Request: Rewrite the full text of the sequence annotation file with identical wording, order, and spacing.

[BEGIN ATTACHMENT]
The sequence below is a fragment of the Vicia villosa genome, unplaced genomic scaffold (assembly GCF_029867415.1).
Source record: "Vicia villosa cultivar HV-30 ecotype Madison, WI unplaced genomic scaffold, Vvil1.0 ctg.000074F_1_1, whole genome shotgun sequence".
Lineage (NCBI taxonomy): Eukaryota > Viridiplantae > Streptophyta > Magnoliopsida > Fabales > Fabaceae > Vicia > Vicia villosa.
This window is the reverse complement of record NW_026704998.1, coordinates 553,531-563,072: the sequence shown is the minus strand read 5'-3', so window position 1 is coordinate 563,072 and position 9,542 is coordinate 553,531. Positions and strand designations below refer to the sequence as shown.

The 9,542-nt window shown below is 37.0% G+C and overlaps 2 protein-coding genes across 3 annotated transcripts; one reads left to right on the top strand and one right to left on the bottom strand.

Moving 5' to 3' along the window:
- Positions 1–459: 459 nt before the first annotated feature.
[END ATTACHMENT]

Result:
The sequence below is a fragment of the Vicia villosa genome, unplaced genomic scaffold (assembly GCF_029867415.1).
Source record: "Vicia villosa cultivar HV-30 ecotype Madison, WI unplaced genomic scaffold, Vvil1.0 ctg.000074F_1_1, whole genome shotgun sequence".
Lineage (NCBI taxonomy): Eukaryota > Viridiplantae > Streptophyta > Magnoliopsida > Fabales > Fabaceae > Vicia > Vicia villosa.
This window is the reverse complement of record NW_026704998.1, coordinates 553,531-563,072: the sequence shown is the minus strand read 5'-3', so window position 1 is coordinate 563,072 and position 9,542 is coordinate 553,531. Positions and strand designations below refer to the sequence as shown.

The 9,542-nt window shown below is 37.0% G+C and overlaps 2 protein-coding genes across 3 annotated transcripts; one reads left to right on the top strand and one right to left on the bottom strand.

Moving 5' to 3' along the window:
- Positions 1–459: 459 nt before the first annotated feature.